Wednesday, March 31, 2010

Maturana and Varela on Cognitive Systems

A cognitive system is a system whose organization defines a domain of interactions in which it can act with relevance to the maintenance of itself, and the process of cognition is the actual (inductive) acting or behaving in this domain.  Living systems are cognitive systems, and living as a process is a process of cognition.  This statement is valid for all organisms, with and without a nervous system. 
(Maturana & Varela, 1980, p. 13).
I don't think M&V are speaking my language here.  Plants are cognitive systems?

(This also looks to be at odds with Chemero's account, which is apparently limited to animals and which invokes perception and action.  But, I've not read Chemero's account of perception and action in RECS.)

Tuesday, March 30, 2010

Oops. So, A&A did talk about a definition of the cognitive

Doing a word search over Bounds I found the following:
One way to think about our strategy for demarcating cognitive from non-cognitive processes is to begin with paradigms of cognitive processing, those involving normal humans.  We have been drawing on features of human cognition as a first step towards demarcating the cognitive from the non-cognitive.  But, surely the category of the cognitive encompasses more than this.  Surely a definition of the cognitive exclusively in terms of normal human cognition is too parochial. (Bounds, p. 70).
It would have been better to write "account" rather than "definition" in that last sentence.

So, against this.  There is no use of "definition" in Adams and Aizawa, (2001), and the following disclaimers in Bounds.
In Chapters 3 and 4, we develop and defend in more detail our positive approach to the mark of the cognitive, namely, that cognitive processes differ from non-cognitive processes in terms of the kinds of mechanisms that operate on non-derived representations.  We offer this as part of a theory of the cognitive, rather than as (part of) a definition of the term “cognitive.”  We do not mean to stipulate that this is just what we mean by “cognition.”   (Adams & Aizawa, 2008, pp. 12-13) 

Here we think it is perfectly reasonable for us to stand by the view that these Martian representational states are not cognitive states.  We have a theory of what cognition involves.  The Martians in Clark’s thought experiment do not satisfy the conditions of that theory.  So we must either reject the hypothesis that the Martians have cognitive processing or the hypothesis that cognition involves non-derived representations.  Why can we not rationally choose to stand by our theory?  Our theory is an empirical conjecture about the nature of cognition, not a definition of cognition.  Thus, future scientific developments could undermine our theory and force revisions.  Or, our theory could turn out to be so successful and well-confirmed that we determine that Martians are not cognizers. (Adams & Aizawa, 2008, p. 49)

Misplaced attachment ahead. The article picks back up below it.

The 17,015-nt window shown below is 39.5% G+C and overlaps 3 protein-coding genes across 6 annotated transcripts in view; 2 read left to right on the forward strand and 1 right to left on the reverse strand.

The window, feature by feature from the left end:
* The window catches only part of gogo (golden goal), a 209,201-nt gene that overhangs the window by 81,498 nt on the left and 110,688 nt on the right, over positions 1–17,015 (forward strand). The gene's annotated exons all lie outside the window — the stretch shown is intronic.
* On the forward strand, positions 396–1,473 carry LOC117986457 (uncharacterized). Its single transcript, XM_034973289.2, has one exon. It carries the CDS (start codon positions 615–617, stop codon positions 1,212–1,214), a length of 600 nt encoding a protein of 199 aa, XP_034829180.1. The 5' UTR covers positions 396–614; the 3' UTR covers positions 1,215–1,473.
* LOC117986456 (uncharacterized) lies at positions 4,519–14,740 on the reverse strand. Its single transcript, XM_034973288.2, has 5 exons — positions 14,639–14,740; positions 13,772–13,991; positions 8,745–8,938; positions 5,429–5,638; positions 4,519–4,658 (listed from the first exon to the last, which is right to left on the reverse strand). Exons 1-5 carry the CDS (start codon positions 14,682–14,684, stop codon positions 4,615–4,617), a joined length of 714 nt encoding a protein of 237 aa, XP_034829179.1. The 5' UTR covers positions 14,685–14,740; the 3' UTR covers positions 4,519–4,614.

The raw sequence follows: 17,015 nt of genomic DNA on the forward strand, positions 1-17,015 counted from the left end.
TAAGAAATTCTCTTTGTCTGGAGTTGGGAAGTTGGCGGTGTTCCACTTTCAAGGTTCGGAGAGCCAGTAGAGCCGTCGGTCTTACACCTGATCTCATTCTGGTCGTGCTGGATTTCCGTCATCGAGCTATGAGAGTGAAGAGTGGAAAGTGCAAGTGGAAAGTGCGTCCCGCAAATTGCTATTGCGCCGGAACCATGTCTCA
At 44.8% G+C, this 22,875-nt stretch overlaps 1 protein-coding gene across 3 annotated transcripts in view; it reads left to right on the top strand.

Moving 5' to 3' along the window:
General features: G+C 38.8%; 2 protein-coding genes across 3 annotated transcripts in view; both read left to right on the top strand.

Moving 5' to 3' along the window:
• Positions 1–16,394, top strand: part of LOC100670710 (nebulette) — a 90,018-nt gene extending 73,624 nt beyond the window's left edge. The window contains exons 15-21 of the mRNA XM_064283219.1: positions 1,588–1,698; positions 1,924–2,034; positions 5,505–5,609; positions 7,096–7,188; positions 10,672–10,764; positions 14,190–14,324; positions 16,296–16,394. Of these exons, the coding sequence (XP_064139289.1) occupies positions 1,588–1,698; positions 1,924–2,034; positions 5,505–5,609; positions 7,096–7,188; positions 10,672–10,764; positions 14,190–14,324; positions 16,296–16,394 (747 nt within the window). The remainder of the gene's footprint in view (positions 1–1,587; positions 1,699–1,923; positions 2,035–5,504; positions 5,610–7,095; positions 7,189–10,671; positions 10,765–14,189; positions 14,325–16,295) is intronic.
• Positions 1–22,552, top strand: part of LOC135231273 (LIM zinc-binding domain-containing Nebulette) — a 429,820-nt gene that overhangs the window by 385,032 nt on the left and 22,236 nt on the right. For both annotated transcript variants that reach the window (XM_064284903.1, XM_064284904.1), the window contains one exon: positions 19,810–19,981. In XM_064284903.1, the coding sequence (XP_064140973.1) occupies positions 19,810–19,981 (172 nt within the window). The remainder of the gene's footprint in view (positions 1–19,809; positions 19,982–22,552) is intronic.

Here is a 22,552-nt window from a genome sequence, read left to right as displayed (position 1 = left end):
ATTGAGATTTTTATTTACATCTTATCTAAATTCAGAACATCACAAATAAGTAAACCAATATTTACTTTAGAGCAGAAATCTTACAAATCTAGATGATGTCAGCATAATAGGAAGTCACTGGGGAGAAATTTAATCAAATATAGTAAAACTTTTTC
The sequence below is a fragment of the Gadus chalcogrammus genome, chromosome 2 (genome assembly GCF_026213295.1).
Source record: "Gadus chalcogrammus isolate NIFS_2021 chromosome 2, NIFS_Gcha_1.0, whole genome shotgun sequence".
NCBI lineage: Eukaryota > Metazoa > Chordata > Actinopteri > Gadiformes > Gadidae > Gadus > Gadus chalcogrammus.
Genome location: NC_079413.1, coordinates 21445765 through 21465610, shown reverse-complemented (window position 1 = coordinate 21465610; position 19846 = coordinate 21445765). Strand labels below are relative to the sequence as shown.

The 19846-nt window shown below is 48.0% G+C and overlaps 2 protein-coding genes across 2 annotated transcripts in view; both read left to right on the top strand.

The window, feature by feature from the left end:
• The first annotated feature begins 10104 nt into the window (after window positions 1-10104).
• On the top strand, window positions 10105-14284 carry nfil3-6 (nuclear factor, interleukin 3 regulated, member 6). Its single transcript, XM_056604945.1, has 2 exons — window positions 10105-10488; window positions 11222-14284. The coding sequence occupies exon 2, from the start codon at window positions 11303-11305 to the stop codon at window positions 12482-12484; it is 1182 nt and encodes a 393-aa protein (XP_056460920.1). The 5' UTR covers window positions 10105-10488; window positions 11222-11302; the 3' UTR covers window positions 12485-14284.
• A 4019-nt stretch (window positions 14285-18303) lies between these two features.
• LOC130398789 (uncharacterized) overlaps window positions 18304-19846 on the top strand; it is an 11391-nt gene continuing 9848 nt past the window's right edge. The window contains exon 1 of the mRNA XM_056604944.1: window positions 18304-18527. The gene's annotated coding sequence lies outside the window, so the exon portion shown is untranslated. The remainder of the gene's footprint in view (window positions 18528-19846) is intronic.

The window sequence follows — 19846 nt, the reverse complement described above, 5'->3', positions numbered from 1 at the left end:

In this chapter we have offered an empirical hypothesis concerning what all cognitive processes have in common, namely, that they all involve non-derived representations.  We do not take this to be part of a definition of the cognitive.  Nor do we mean to stipulate what we shall mean by the word “cognitive.”  (Adams & Aizawa, 2008, p. 55)

Evidently, the dispute must be joined by a substantive theory of the cognitive.  This is why we offer the conjecture that cognitive processes involve non-derived representations that are embedded within (largely unknown) cognitive mechanisms.  This is not a definition of the cognitive, let alone a stipulative definition of the cognitive.  It is a theory that we think is implicitly at work in a lot of cognitive psychological research.  (Adams & Aizawa, 2008, p. 84)
So, there is a little infelicity.

Monday, March 29, 2010

The Hypothesis of Extended Active Maintenance Cognition

In Radical Embodied Cognitive Science, Chemero writes "I take it that cognition is the ongoing, active maintenance of a robust animal-environment system, achieved by closely co-ordinated perception and action." (fn #8, p. 212).

This, of course, allows us to frame what we might call the hypothesis of extended active maintenance cognition
(HEAMC):  Active maintenance cognition (sometimes?) extends beyond the boundaries of the brain into the body and physical world.

Now, we have something to talk about.  We can begin to explore, for example, what relation there might be between (HEFC), (HESC), and (HEAMC).

Sunday, March 28, 2010

The Hypothesis of Extended Folk Cognition

In Supersizing the Mind, (p. 88), Clark suggests that he thinks that it is a kind of "commonsense functionalism" that is supposed to extend.  So, we might draw a distinction between a view (HEFC) which maintains that folk cognition extends from the brain into the body and world and a view (HESC) which maintains that scientific cognition extends from the brain into the body and world.

Then, one might say that it’s fine if there is extended folk cognition.  That leaves cognitive psychology free to continue as before, studying intracranial cognition. Why should scientific cognitive psychology care any more about folk cognition than physicists care about folk physics?

Saturday, March 27, 2010

Author Meets Critics on Rupert's "Extended Cognition and the Extended Mind"

102nd Meeting of the Southern Society for Philosophy and Psychology